Welcome to the third post in our “Li-ion Battery 101”blog series. In this blog, "Li-ion Cell Types," we will review the most common forms of battery cells, highlighting their benefits and why they are selected for certain applications.

Battery-powered devices and equipment come in all shapes and sizes, and so do the batteries that power them. There are four common battery cell types: button or coin, prismatic, polymer or pouch, and cylindrical. Each of these cell formats are available in different sizes and chemistries, but we will focus on the Lithium-ion (Li-ion) rechargeable types.

Button Cells coin button cell

Also known as coin cells, button cells get their name because their round, small design resembles that of a coin or button. They are enclosed in a metal case (can) and available in standard sizes typically based on their diameter and thickness. For example, a CR2032 cell is 20mm in diameter and 3.2mm in thickness. Button cells are usually primary (non-rechargeable) cells, used in applications and devices that require a compact-sized battery. These types of cells tend to provide power for back up memory in devices that do not need a lot of capacity. The button cell's diminutive size makes it ideal for small portable devices or wearable consumer and medical devices such as watches, hearing aids, medical wearable implants, laser pointers, and remote starters.


Prismatic Cellsprismatic cell

Prismatic cells came out in the early 1990s. These cells are packaged in a hard, welded aluminum or steel casing "metal can". Its exterior is robust, yet satisfies the need for a thin cell. There are only a few standard sizes available on the market and are named based on their thickness, width, and length. For example, a standard 103450 is 10mm thick, 34mm wide, and 50mm long. The low-profile design of the prismatic cell improves volume utilization inside the battery pack, but this cell type can be expensive to manufacture. These cells are also less efficient in thermal management, have shorter cycle life than cylindrical cells and may exhibit swelling. Today, Li-prismatic cells are commonly found in thin profile, handheld devices like phones, tablets, and laptops but are also available in larger formats for applications such as electric vehicles/buses and hybrids.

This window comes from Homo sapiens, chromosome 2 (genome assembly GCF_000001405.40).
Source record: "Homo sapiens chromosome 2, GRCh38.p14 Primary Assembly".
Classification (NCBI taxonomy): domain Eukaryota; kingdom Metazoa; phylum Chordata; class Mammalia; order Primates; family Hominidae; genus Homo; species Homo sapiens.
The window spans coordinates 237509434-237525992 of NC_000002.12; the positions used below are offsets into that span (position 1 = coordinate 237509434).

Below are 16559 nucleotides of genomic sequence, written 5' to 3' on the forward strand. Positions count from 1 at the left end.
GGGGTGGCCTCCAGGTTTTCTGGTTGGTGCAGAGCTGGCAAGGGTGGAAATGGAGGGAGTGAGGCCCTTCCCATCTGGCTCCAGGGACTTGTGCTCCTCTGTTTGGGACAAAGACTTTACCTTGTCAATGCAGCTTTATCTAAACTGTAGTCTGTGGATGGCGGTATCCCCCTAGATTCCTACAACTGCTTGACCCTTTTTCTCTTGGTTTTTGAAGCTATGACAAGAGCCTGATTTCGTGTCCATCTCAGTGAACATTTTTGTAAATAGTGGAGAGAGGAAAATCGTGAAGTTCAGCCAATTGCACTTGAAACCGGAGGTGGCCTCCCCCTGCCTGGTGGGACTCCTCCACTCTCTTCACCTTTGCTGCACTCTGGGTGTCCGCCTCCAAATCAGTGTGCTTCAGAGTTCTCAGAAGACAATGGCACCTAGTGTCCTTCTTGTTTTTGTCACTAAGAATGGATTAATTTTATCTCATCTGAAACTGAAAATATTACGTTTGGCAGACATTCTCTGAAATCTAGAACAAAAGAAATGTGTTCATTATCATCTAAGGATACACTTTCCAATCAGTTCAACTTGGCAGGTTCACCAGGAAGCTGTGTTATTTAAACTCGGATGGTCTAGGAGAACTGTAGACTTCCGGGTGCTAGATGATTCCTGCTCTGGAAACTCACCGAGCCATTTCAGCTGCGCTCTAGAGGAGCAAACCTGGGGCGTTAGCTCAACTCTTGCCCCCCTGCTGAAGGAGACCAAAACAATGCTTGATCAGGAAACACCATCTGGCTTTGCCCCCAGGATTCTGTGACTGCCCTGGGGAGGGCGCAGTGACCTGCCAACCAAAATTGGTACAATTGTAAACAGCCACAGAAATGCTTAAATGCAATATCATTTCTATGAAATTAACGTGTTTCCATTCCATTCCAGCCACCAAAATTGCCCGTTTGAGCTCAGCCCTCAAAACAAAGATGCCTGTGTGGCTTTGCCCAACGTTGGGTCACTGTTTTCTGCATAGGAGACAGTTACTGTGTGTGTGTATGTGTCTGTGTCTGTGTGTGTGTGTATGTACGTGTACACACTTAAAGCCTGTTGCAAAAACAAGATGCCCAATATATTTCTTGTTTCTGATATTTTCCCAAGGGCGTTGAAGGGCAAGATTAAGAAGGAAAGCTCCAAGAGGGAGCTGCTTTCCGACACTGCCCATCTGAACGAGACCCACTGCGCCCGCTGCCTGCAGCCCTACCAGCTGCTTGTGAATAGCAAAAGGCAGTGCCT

Polymer Cells

_DSC5644_Polymer_NobackgroundPolymer, or pouch cells, entered the battery industry around 1995. They are like the prismatic cell, but do not have a hard, exterior casing. These cells are sealed in a foil pouch (laminate) and their electrolyte flexibility makes it easy to manufacture thin profile sizes in different custom shapes, cuts, and curves. Pouch cells have the highest packaging efficiency and great energy density, but tend to swell and therefore are more vulnerable to penetration. Normal size Li-polymer cells are commonly found in thin profile handheld devices like mobile phones, modern tablets, and thin laptops. They are also popular in portable applications requiring high load currents, such as drones and hobby gadgets. Curved polymer cells tend to be used in wearable consumer and medical devices, whereas the large format polymer cells are used in Energy Storage System (ESS) applications and electric and hybrid vehicles.